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Tribute to Walter Arlen

Memorial for Walter Arlen at the Thomas Mann House

A Memorial for composer and music critic Walter Arlen was held on September 17 at the Thomas Mann House in Pacific Palisades. Born in Vienna, he was forced into Exile and had lived in the United States since 1938. In Los Angeles, he was an integral part of the Exile community that gathered at Villa Aurora and the Thomas Mann House. Walter Arlen died in Los Angeles on September 2, 2023 aged 103 and is survived by his husband Howard Myers.

Dr. Markus Klimmer, Chairman of the Villa Aurora & Thomas Mann House Board of Directors, offered the following tribute pledging the organizations resolve to preserve the legacy of Walter’s work as a composer:


Dear Howard, dear Friends of Walter,

I met Walter late in life. And I did not have a chance to get to know him well personally. But it feels as if I did. As an ardent fan of classical music, I knew Walter through his professional work. As an Austrian living in Germany, parts of my family had emigrated to Los Angeles. I came to LA as a student. I learnt a lot through Walter’s articles, and I kept thinking „why don’t we have these kind of critics like Walter or his colleagues from the New York Times back in Germany and Austria?“ Little did I know that actually we had these kind of critics. People like Walter, deeply immersed in music, and with a deep understanding of the subject they were writing on. With an ability to convey music to a broader public, arousing interest and curiosity among the readers. Yes, these critics existed back in Europe, especially in the Austrian-Hungarian Empire and in the Vienna between the wars. Eduard Hanslick and Julius Korngold were the most prominent of them. Even today it is fascinating to read them. Walter Arlen for me clearly is a natural successor to Hanslick and Korngold, he is in the same league. But I had to come to the US to learn about this fundamentally Austro-German approach. The fascists not only forced Walter into exile, they made this whole tradition of well versed, deeply educated critics extinct. Back in Europe we still have a vibrant press landscape, but we mainly have reporters of classical music events. Few of them share Walter’s aspirations, even fewer share his sheer knowledge and his humility – it was never about him, always about music and the artists.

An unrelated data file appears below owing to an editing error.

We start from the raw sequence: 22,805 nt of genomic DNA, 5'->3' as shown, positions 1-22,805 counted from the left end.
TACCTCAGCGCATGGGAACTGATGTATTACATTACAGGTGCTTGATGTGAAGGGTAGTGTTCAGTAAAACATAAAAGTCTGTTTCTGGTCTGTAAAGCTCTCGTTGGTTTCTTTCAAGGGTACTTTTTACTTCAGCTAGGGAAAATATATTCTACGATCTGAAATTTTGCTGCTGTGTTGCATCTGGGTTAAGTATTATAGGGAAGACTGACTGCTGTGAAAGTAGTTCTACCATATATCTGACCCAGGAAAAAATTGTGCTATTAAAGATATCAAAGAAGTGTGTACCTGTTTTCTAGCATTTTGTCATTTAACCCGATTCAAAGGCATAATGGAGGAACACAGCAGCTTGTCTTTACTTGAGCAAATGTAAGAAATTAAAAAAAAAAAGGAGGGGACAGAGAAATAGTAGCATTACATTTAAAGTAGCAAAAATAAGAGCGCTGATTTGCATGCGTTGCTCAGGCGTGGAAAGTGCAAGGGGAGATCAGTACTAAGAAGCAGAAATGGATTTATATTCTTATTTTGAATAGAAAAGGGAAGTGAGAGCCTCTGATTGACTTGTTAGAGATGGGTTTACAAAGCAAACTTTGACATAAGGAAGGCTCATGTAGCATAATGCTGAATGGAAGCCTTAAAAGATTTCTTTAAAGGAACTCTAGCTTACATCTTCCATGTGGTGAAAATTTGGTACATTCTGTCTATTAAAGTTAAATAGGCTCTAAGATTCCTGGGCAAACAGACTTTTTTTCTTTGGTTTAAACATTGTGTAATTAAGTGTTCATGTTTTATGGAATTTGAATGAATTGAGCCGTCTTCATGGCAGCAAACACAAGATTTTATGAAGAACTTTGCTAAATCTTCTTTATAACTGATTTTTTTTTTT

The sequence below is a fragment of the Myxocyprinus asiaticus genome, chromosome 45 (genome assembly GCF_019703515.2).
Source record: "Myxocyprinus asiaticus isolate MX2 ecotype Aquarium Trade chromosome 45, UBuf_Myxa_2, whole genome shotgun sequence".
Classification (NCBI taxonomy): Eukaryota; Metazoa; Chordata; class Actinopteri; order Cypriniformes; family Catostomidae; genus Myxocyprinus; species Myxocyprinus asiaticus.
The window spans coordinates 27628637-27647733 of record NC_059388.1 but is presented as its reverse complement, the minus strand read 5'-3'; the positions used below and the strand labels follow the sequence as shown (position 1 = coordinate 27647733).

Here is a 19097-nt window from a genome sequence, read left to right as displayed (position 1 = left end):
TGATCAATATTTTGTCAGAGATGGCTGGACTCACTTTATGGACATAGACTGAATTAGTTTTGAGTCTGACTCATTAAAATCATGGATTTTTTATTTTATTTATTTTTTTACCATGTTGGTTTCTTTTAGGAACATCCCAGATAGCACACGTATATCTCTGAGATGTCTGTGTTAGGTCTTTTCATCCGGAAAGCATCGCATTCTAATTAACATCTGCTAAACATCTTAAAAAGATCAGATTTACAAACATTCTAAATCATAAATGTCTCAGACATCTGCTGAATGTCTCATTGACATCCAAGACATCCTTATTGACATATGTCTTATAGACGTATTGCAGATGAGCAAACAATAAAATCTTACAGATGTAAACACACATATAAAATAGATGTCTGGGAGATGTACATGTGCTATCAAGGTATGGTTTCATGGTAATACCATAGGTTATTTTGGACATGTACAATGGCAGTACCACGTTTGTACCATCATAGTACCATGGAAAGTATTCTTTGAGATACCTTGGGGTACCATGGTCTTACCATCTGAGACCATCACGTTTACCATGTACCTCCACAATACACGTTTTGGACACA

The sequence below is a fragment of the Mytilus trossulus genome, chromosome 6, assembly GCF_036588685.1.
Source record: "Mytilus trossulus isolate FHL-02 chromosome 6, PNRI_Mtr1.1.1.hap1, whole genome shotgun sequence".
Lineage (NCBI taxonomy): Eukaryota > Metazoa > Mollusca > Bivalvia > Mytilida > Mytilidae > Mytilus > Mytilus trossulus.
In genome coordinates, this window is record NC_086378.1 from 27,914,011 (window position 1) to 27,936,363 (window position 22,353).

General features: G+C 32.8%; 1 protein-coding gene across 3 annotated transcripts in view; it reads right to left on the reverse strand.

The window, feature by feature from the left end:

So when I think of Walter, for me he was like a living link into a lost world, into a lost tradition of critics that served but also shaped music.

When I got to know Walter late in life, for me it seemed I had known him well and long. I had read all about his family, his interviews in the Austrian press, or listened to his hour-long, deeply moving recollection of his life in pre-war Vienna on Austrian Radio. When I was a child in the 1970s, I knew „Kaufhaus Osei“, or „Osei Departmentstore“, but had no clue that this used to be Warenhaus Dichter. It was a huge department store in a working-class part of Vienna. Walter’s Grandfather was the founder of the department store, and it was a Viennese institution. Having listened to Walter’s gentle voice describing the horror of what happened after the Nazis took power, some of the staff at the store immediately taking over, grabbing and stealing, people being murdered while Walter was standing in line in the snow overnight to get Visas to leave the country, I kept thinking – How could Walter have the courage and the strength to come back to Austria, how could he not just hate the place? Even today, I am deeply ashamed of what Austrians did. And yet Walter came. He came often. And he was heard. He was admired. He reached out. And I guess even all the terror he and his family and friends experienced did not stop this feeling of belonging. It was people like Walter sharing his story that caused a new interest of a new generation of Austrians to take a firm stand against Fascists, Antisemitism, and any form of Racism – a cathartic period that Germany had gone through many decades earlier.